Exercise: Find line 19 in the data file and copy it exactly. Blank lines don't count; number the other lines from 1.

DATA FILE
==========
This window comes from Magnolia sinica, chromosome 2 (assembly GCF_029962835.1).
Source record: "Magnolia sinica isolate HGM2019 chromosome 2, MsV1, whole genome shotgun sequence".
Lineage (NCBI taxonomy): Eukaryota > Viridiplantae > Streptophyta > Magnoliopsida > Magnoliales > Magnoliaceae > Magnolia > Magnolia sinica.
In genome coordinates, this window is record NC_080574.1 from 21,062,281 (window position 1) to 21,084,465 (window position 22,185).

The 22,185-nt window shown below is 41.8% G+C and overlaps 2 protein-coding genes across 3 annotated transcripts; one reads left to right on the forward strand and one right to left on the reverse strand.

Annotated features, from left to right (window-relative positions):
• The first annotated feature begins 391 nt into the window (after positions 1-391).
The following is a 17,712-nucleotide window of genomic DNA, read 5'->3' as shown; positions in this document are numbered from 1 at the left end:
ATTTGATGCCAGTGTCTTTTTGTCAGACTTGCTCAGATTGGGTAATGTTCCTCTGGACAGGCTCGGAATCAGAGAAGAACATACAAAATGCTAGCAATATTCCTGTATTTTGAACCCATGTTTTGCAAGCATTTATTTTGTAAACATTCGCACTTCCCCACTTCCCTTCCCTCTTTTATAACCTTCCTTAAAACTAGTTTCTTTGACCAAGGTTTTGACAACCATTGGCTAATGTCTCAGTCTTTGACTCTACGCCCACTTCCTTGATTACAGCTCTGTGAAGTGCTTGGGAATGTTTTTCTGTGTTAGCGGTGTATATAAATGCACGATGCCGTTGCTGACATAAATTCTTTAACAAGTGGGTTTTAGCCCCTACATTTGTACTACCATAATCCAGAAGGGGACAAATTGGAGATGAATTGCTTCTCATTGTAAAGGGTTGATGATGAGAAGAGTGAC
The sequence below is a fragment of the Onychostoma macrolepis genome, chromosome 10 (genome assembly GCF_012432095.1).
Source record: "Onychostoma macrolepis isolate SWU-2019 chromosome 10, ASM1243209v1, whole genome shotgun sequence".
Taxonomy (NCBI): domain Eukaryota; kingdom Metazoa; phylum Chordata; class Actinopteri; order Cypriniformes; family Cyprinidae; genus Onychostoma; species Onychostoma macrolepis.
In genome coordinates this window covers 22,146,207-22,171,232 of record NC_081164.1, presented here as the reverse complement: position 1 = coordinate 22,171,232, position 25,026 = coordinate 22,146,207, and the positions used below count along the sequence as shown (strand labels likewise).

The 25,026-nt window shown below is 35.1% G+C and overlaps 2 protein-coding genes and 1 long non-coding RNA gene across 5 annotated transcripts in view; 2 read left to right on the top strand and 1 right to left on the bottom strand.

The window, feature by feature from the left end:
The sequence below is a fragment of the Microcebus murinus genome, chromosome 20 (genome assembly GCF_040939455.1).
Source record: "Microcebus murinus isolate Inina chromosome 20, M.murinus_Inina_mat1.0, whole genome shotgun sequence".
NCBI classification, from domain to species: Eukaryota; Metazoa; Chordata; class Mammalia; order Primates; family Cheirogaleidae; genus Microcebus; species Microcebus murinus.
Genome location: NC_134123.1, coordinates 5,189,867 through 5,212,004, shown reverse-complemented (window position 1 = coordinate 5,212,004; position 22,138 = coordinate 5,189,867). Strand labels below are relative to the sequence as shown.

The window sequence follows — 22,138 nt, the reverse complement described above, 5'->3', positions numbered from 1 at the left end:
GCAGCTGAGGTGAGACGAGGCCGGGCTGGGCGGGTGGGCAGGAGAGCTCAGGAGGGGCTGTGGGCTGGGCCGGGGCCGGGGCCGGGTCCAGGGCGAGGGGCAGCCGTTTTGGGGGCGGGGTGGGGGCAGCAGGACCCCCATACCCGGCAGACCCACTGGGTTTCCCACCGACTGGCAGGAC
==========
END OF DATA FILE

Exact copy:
Genome location: NC_134123.1, coordinates 5,189,867 through 5,212,004, shown reverse-complemented (window position 1 = coordinate 5,212,004; position 22,138 = coordinate 5,189,867). Strand labels below are relative to the sequence as shown.